Increasingly affordable access to both personal media devices and digital broadcasting equipment allowed podcasts to become a vibrant avenue of creativity. While many of the most popular podcasts stem from established sources of radio and media like NPR, podcasting culture came along with a reduction in the cost of broadcasting equipment — a marked placement of digital technology into the hands of regular people. A welcome byproduct of this small scale of production is the personal touch found in most podcasts. Emphasis is often placed on firsthand stories or confessions, with a narrator speaking directly to the audience in a way that just doesn’t happen very often in conventional media. While quality can be seen to suffer from time to time, the amount of podcasts made by amateurs in their garage or at their work desk — like the gentlemen behind the salutary Legends, Myths and Whiskey podcast
— continues to inspire listeners and would-be podcasters all over the world.
The success of Serial
undeniably pushed podcasts into the public eye like never before. Started as a true crime spin-off of the also popular NPR podcast This American Life, the show used investigative journalism to revisit a nebulous legal case. Listeners flocked to the show in droves, boosting the perceived value of podcasts as a media platform. It was the fastest podcast to hit five million downloads from the iTunes store — and by February of 2016, it had been downloaded 80 million times. As noted by the Peabody Awards in 2015 when Serial took home the illustrious honour, “Serial rocketed podcasting into the cultural mainstream.”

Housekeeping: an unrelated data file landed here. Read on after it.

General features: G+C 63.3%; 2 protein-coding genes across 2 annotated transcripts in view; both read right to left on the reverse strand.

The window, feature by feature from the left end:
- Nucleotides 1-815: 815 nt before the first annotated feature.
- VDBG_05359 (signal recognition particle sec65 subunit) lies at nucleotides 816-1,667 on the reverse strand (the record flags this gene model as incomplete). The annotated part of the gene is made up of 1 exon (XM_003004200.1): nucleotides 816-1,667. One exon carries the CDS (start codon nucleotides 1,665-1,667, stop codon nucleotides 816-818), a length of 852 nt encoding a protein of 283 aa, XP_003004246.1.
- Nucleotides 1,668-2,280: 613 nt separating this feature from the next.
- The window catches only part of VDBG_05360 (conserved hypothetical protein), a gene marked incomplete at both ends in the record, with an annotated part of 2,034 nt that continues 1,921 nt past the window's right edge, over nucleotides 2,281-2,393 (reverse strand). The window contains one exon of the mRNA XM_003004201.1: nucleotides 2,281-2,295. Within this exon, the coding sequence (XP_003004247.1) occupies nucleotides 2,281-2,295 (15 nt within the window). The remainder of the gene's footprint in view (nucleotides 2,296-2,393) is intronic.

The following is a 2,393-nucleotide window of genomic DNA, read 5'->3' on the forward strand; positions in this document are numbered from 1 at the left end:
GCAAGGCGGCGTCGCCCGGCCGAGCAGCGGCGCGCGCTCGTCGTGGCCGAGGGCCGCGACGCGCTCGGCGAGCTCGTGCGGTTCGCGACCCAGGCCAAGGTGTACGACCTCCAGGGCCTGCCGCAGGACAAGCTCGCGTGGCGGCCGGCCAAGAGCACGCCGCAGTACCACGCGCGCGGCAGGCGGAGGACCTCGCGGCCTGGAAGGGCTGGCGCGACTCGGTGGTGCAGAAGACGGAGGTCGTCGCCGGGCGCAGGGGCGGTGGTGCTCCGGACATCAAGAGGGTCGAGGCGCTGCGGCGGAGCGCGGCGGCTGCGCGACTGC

The format has spiraled off in numerous interesting directions. The Sleep With Me
podcast features a host rambling on for hours to help insomniacs get their much-needed rest (108 five-star ratings on iTunes can’t be wrong). You Must Remember This
is a vivid study of the stars and rumors of vintage Hollywood. NPR’s How I Built This
details how innovators and entrepreneurs came up with products like Spanx, Clif Bars and Airbnb. There’s also a more PSA-bent to some podcasts: the Australian National Heavy Vehicle Regulator
has turned to podcasts to reach out to truck drivers (or ‘Truckies’) to inform them of changes to truck regulations.
As the Hot Docs Podcast Festival website states, “Just like documentaries, podcasts forge deep connections, open up new perspectives and tell incredible stories.” While there is multiplicity in podcasting (more and more traditional radio shows now offer a podcast compliment to their broadcasting) the form generally caters to listeners that want in-depth, long-format examinations of subjects. Hot Docs is taking this spirit to heart by hosting shows like Sook-Yin Lee’s podcast Sleepover
and the intriguingly titled Grownups Read Things They Wrote As Kids
at this year’s inaugural festival.
Passes to the Hot Docs Podcast Festival have now sold out, but single tickets to some events are still available. Check out their website
for more information.